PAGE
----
BROOKE GLADSTONE: Over here and over there, and especially lately, the news has been basically soulsucking.
JON STEWART: You go on vacation for two weeks and you come back to find out that things are so [BLEEP] up in our world that the two happiest places on Earth right now are Germany and Cleveland.
BROOKE GLADSTONE: “You must go on, I can’t go on, I’ll go on,” says the narrator of a Samuel Beckett novel. It’s a comically desperate, desperately comic line. Surely now is a time of desperate comedy, of comic desperation. The show must go on, the show can't go on, the show goes on.
JON STEWART: Now, obviously, there’s no way to completely escape this, but we can at least take a sadness break, featuring stories that sound like they would end violently but don’t, in our new segment, “Yeah, we’ll take it.”
BROOKE GLADSTONE: Peter McGraw, co-author of The Humor Code, posits the Benign Violation Theory of humor. A violation, he says, refers to anything that threatens one's beliefs about how the world should be, something threatening, unsettling or wrong. But to be funny, it must somehow seem benign or safe. Violations, he says, become safer and funnier with physical distance and time. But our most emblematic comedy, as rendered by Jon Stewart, Stephen Colbert and now John Oliver, seems in no way distant or safe.
JOHN OLIVER: I know what you’re thinking.
You’re thinking, wait, you’re not – you’re not gonna really do a comic take on the death penalty, right? It’s your second episode. I haven’t even decided if I like this show yet.
Well, okay, okay, so let’s do this then, before you turn this show off. There was a YouTube video this week of tiny hamsters eating tiny burritos.
And it’s as magical and as uncomplicated as you think. And if you make it to the end of this story, I promise we will watch it together.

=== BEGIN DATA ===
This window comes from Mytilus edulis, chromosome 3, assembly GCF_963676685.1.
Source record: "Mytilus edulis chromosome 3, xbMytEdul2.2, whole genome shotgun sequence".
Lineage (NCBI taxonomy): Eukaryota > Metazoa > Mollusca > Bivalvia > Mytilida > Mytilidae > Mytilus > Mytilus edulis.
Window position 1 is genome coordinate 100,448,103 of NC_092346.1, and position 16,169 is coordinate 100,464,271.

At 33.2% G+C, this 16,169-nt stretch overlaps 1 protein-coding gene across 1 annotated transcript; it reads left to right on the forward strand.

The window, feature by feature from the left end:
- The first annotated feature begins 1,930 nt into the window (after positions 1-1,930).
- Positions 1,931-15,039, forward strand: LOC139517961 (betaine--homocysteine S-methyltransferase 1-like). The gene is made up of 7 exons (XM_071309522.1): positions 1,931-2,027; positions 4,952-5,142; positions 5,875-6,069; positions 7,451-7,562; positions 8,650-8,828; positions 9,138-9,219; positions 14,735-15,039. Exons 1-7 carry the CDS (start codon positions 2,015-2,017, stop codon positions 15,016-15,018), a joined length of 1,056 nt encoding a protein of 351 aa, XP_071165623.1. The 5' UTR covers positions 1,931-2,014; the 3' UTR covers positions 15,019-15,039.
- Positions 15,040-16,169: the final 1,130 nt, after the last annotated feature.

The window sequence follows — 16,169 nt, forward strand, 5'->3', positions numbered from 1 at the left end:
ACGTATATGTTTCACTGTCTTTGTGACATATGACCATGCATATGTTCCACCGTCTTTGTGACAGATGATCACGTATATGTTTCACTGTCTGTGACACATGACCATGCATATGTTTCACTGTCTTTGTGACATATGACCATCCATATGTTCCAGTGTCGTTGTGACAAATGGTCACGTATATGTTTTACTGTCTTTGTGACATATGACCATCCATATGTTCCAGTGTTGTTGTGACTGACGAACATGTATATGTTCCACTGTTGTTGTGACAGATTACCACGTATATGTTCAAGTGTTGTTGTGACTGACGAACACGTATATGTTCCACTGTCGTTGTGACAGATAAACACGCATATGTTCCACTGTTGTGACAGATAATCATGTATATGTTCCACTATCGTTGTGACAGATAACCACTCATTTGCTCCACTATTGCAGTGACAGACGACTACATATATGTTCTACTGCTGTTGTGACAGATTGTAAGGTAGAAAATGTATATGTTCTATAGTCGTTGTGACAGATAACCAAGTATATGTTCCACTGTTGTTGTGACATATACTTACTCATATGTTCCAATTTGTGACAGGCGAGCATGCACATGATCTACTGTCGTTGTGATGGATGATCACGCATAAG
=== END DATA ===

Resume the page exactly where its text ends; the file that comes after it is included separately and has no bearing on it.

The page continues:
Okay? But you have to stay with us.
Okay, so the death penalty.
BROOKE GLADSTONE: Lord Buckley, a hipster comedian some 60 years ago, said, in a bit on the H-bomb, that “It is the duty of the humor of any given nation in times of high crisis to attack the catastrophe that faces it in such a manner as to cause the people to laugh at it in such a manner that they do not die before they get killed.” Would anyone believe Jon Stewart if he still said, which he doesn't, that he just it just for laughs?
JON STEWART: We'll start tonight in, in the Middle East, where Israel…
MAN: What, Israel isn't supposed to defend itself?
WOMAN: Oh, yeah, if Mexico bombs Texas, will we exercise restraint?
MAN: What other countries are held to the same standard of Israel!
MAN: Four thousand years, 4,000 years of war in the Middle East, you jerk!
MAN: Self-hating Jew!
JON STEWART: That was, that was weird.
BROOKE GLADSTONE: There is an increasing urgency to the comedy of Stewart, Oliver and Colbert, an edge that no amount of potty and penis jokes can dissipate. And yet, it's still really funny. It's truly a marvelous magic trick, this seamless weaving of silliness and moral indignation. Cervantes wrote that “The most difficult character in comedy is that of the fool and he must be no simpleton that plays that part,”
STEPHEN COLBERT: Think about it, folks, how can we rich trickle down prosperity to everyone else, unless we have all the money first?
Our cup must filleth before it runneth over.
Clearly, Congress hath underestimated the size of my cupeth.
BROOKE GLADSTONE: Stephen Colbert’s blowhard alter ego, with his asserted idiocy and crocodile tears actually embodies our cynical, heartless politics. And he’s probably the funniest.
STEPHEN COLBERT: We will have complete coverage of both of these stories on tomorrow night’s show, and I’m being – I’m being told we do not have a show on Friday nights. Okay.
Oh-oh, oh, thank God.
Those are really depressing stories.
So let’s turn to a lighter story, child refugees.
BROOKE GLADSTONE: “Do you know what I like about comedy,” Colbert told Parade Magazine. “You can’t laugh and be afraid at the same time, of anything. If you’re laughing, I defy you to be afraid.”
If you’re like me, you grab at the chance to laugh at the horrible. It's sweet relief to see that, in fact, the world has gone mad. But for me, that relief doesn't last long. Maybe it's a matter of character. Albert Einstein had to flee the Nazis and yet, he could still insouciantly observe that two things are infinite, the universe and human stupidity. And I'm not sure about the universe. Marilyn Monroe expressed a similar view when she said, “Ever notice how ‘what the hell’ is always the right answer?” But she couldn’t shrug it off.
I think it's funny that Peter McGraw, who cooked up the benign violation theory of humor at his University of Colorado Humor Research Lab, also co-directs its Moral Research Lab. It could be that the only way to hold onto the laughter is to make moral choices, take moral action when the TV is off, and, though they don't say that exactly, our madcap Mahatmas won’t let us forget it.